He could have killed a shrike, because one came down and attacked the sparrow. Lots of wing whipping which might
have made him go. Unfortunately Apollo was still in the hawk box at that point.
Wednesday, March 30, 2005
He's AOK. Just a large amount of cotton rat fur, which looked like a distended liver.
He cast four huge pellets, and is now fat and happy. Life is good.
Sunday, March 27, 2005
I (and Apollo) ended up at the emergency vet today. The bird cast up a small pellet
which I thought was good. He hadn't cast for a couple of days. But
when I offered him the tiniest tidbit he wouldn't eat. He then cast up a
slimy pellet, stuck to the wall. So I got on the Internet and found an
emergency clinic nearby. They have an exotic animal vet on call, Dr.
Cole, who has treated everything from kestrels to bald eagles. She did
a visual, x-ray, examined the mute, and took some blood. The blood
tests will be complete by Tuesday. The x-ray shows that Apollo has
enlarged liver. Some time between when I left the house and was at the
vets, he cast the mother of all kestrel pellets. Dr. Cole found it in
the hawk box. Looked to me like a bunch of cotton rat fur. This thing
was huge. A horned owl would brag to his friends about it. He now has
to take Baytril and another anti-biotic for a couple of weeks. The
liver situation is worrisome.
Sunday, March 20, 2005
Took him out this morning. Not much happening. Not much game. This afternoon I took him out at a little
lower weight. Just over 85 grams, he normally goes out at 86. Well, I drive by and toss him over three feeding starlings, he ignores
them while flying 20 feet over them. So then I find this place with a bunch of sparrows living there. I pull the car across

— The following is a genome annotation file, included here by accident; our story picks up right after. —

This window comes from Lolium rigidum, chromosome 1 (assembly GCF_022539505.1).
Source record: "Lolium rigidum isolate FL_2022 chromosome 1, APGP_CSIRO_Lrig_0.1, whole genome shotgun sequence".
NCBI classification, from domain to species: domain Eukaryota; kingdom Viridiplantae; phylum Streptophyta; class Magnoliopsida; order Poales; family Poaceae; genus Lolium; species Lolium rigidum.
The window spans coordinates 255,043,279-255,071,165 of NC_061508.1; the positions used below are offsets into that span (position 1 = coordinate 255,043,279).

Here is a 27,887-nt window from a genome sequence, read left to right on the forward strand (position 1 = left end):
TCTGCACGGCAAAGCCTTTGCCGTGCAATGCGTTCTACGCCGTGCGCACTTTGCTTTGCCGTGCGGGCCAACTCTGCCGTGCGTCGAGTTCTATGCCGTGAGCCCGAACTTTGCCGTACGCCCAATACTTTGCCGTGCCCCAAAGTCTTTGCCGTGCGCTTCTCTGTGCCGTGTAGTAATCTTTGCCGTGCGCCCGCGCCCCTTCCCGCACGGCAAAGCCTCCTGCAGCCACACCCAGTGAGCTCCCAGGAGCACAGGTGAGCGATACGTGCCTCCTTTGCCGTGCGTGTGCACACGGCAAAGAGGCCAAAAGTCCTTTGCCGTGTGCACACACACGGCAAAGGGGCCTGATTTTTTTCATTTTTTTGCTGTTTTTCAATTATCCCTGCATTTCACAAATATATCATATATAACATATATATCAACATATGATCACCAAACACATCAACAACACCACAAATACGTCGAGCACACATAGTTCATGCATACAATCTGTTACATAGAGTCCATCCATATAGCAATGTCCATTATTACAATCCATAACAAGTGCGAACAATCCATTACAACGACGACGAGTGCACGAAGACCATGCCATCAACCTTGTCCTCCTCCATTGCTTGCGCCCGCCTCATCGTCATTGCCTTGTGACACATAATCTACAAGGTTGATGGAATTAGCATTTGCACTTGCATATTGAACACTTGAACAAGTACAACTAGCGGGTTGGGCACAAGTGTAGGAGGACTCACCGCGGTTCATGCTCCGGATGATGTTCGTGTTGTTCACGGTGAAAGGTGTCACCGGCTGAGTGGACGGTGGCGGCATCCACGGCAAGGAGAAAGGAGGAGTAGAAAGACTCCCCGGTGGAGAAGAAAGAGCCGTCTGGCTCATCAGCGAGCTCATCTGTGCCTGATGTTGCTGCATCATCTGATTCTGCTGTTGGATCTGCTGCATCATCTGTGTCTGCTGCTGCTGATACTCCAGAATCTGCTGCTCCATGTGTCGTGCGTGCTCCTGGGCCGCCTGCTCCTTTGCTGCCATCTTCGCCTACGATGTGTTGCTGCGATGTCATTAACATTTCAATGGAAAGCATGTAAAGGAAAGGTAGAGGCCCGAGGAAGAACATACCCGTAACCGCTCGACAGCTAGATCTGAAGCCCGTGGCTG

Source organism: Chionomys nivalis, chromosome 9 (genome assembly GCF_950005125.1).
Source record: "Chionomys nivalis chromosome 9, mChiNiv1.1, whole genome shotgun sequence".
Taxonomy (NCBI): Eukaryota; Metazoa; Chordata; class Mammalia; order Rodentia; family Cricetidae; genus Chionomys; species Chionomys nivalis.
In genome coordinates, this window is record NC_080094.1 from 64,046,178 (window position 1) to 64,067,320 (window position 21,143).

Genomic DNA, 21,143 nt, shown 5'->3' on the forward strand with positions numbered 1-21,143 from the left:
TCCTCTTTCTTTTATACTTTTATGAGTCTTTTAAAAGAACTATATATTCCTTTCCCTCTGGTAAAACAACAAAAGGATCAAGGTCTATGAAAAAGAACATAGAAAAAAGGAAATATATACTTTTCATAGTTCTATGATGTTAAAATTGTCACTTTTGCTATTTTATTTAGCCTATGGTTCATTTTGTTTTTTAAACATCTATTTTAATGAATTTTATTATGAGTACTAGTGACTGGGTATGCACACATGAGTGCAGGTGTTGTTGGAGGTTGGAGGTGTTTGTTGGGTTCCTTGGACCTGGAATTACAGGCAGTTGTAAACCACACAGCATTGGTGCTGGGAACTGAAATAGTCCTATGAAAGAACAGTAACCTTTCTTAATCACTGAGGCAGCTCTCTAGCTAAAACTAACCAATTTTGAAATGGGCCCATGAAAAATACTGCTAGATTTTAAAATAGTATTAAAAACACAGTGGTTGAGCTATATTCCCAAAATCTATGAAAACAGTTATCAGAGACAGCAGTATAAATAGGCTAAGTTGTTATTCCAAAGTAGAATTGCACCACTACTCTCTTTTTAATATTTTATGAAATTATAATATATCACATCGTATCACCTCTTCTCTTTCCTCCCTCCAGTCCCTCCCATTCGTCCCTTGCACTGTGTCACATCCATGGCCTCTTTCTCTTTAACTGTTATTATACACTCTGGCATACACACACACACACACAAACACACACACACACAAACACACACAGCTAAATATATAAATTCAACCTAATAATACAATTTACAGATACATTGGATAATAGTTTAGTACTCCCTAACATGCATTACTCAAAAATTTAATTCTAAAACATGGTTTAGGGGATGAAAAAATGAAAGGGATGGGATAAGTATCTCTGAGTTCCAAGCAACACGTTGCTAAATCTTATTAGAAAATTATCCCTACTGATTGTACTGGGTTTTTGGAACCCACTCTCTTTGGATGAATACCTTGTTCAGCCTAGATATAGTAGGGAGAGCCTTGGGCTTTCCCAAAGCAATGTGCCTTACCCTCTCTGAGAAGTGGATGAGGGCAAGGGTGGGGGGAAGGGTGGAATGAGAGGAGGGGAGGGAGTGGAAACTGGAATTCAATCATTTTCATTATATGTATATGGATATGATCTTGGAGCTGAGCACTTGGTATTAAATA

the street from about eight sparrows feeding, real relaxed. Apollo slicks down, glazed look on him. He sees the sparrows, but
will not attack, so I am just about to give him a nudge when he takes off out the car window, drops real low to the ground and
attacks a sparrow I didn't even see. It was behind a tiny little mound on this grassy knoll they were on. Apollo missed that rascal by
half an inch - just about had it. For a second I thought he had grabbed it. He launched some other attacks on sparrows but not like this.
He is really hunting now. When he is up on a building, he is watching the bushes.
Saturday, March 19, 2005
Early this morning, I took the bird to an industrial park about four miles from the house. Apollo actually swooped at a sparrow,
but he didn't follow through on the pursuit. I had put him on a building, so he had the advantage of height, and used it pretty
well, except he didn't chase. He flew around a lot so got some exercise. The car hawking will take more tethered sparrows I
think. He doesn't know to look out the window for birds.
This afternoon, there was a good setup on a male English sparrow, but Apollo was not looking. I pitched him out the window,
the sparrow flew off and Apollo flew to a building. More exercise. That's about it.
Sunday, March 13, 2005
Attempted to get him after starlings and sparrows today. Lots of good starling slips that he refused, and no
ready sparrow slips. I did find some good hawking near here. At some industrial park area the other
side of 290. No woods so the accipiters should be less of a problem. Lots of good slips for a bird that hunts.
I think I will quit trying until I get some bagged game it's a waste of time right now.
Update Thursday March 3, 2005
Nothing new to report. I have been free-lofting him for a couple of days. Seems to be OK. His weight this
morning was 89 grams I think, but tonight at 2100 was only 85. I fed him up pretty well, 7 grams of quail.
We'll see where is tomorrow morning. This ought to be his hunting weight. Planning an outing with Jim Ince
and famous kestrel guru, Matt Mullenix on Saturday morning. Matt's bringing his Harris hawk from
Louisiana to hunt sparrows in Houston. Seems like a HH is a big bird to hunt sparrows. Like having
a kestrel that's immune from Cooper's and sharpie attacks, I guess. Apollo will have his chance to shine in front
of the best known kestrel falconer in history. I'll polish his shoes (Apollo's, not Matt's).